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Municipality of Anchorage v. Regulatory Com'n of Alaska

Supreme Court of Alaska

September 4, 2009

MUNICIPALITY OF ANCHORAGE d/b/a Anchorage Water & Wastewater Utility, Appellant,
v.
REGULATORY COMMISSION OF ALASKA, and the Attorney General for the State of Alaska, Appellees.

Page 328

Heather H. Grahame, Dorsey & Whitney LLP and James N. Reeves, Municipal Attorney, Anchorage, for Appellant.

Robert Stoller, Assistant Attorney General, and Steve DeVries, Assistant Attorney General, Anchorage, Talis J. Colberg, Attorney General, Juneau, for Appellees.

Before : FABE, Chief Justice, MATTHEWS, EASTAUGH, CARPENETI, and WINFREE, Justices.

OPINION

WINFREE, Justice.

I. INTRODUCTION

The Municipality of Anchorage, doing business as Anchorage Water and Wastewater Utility (AWWU), operates a public utility providing water and sewage services in Anchorage. Because AWWU is a regulated utility, the Regulatory Commission of Alaska (RCA) must approve any rate changes AWWU proposes. [1] In 2003 the Municipality changed its regulations regarding payment in lieu of property taxes, and in 2004 AWWU applied for a rate change to cover the increased costs. RCA denied approval of AWWU's proposed rate increases. The superior court affirmed RCA's decision on intermediate appeal. Because there is no reasonable basis in the record for RCA's ruling, we reverse the superior court's decision and remand for further proceedings by RCA.

II. FACTS AND PROCEEDINGS

A. Rate-Setting Background

Setting the rates a utility may charge its customers is a two-step process. RCA first determines a utility's " revenue requirement," the amount of annual revenue a regulated utility needs to pay its operating expenses and to generate a reasonable return on investment.[2] RCA then determines the rates a utility may charge to generate that amount of revenue.[3]

When calculating the revenue requirement, property taxes are accounted for as operating expenses.[4] Property taxes fund municipal services such as police and fire protection. Public utilities benefit from these municipal services but do not pay property taxes. A municipality may require public utilities to make " payments in lieu of property taxes" to contribute to the cost of municipal services. Reasonably calculated payments in lieu of taxes are also considered operating expenses when calculating the revenue requirement.[5] RCA closely scrutinizes such payments as transactions between affiliated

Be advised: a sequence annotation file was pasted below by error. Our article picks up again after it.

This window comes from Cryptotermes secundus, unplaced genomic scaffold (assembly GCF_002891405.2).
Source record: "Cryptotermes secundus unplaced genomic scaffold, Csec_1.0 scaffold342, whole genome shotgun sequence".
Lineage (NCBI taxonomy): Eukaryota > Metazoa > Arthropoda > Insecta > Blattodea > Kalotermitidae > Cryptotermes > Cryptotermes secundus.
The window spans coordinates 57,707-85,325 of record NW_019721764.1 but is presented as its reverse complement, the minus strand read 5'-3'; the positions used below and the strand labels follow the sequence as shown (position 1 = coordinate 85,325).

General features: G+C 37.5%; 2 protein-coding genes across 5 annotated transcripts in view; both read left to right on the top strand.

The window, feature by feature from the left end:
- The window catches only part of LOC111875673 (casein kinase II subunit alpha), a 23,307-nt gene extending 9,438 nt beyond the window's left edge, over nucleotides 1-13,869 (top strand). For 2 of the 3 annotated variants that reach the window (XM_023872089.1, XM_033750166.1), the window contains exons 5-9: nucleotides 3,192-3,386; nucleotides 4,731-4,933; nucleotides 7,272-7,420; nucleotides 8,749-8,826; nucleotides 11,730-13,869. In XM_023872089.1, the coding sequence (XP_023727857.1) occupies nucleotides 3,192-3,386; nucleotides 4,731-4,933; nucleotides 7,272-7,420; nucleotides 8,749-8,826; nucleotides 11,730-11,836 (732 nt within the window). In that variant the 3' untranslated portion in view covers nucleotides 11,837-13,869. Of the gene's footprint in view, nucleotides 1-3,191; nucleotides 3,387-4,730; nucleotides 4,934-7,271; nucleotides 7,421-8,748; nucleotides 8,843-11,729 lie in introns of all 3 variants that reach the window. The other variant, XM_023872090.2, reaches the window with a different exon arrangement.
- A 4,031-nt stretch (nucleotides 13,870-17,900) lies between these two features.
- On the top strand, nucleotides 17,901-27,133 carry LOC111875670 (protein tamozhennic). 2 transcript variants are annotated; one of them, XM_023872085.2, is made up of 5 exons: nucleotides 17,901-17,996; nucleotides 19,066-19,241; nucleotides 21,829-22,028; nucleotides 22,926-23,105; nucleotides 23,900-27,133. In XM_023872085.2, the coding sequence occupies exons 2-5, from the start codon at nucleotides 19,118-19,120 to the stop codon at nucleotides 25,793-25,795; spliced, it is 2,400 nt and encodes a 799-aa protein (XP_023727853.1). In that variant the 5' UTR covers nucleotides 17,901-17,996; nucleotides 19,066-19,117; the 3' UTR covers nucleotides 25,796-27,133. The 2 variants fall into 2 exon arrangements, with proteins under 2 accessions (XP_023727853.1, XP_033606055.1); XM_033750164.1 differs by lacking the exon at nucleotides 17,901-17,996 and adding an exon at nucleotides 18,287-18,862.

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interests.[6]

B. Facts

In 1976 the Municipality passed an ordinance requiring its public utilities to make a payment in lieu of taxes known as a Municipality Utilities Service Assessment (MUSA). The MUSA payment was calculated as a percentage of the assessed value of utility assets, called " plant." There are two categories of plant: " non-contributed plant" is acquired at some cost to a utility; " contributed plant" is donated or acquired through grants from federal, state, or private sources, requiring no initial investment of capital by the utility. Under the 1976 ordinance the assessed value of both contributed and non-contributed plant was used to calculate the MUSA payment.

From 1976 to 1987 RCA's predecessor, the Alaska Public Utilities Commission (APUC), approved the Municipality's MUSA charges as legitimate operating expenses for AWWU's component utilities.[7] In other words, APUC set AWWU's rates at a level that allowed AWWU to recoup the MUSA payment cost. [8]

In 1988 the Municipality changed its MUSA ordinance. The 1988 ordinance provided for a MUSA payment based on (1) a percentage of the assessed value of only non-contributed plant and (2) a gross receipts tax (similar to a sales tax). APUC allowed the non-contributed plant assessment portion of the MUSA payment to be computed in AWWU's revenue requirement, but determined that the gross receipts tax portion of payment functioned not as an operating expense, but rather as a dividend to the Municipality.[9] Dividends, unlike operating expenses, are not recoverable from consumers through utility rate adjustments.[10] APUC thus prohibited AWWU from increasing utility rates to recover any gross receipts tax payments to the Municipality.[11] The Municipality apparently understood this to mean it could not collect the gross receipts tax from AWWU, and never did so.

From 1988 to 2003 AWWU made a MUSA payment to the Municipality based only on the assessed value of non-contributed plant. Under that arrangement AWWU made substantially smaller MUSA payments than it would have if either (1) the 1976 ordinance had remained in effect or (2) the 1988 ...


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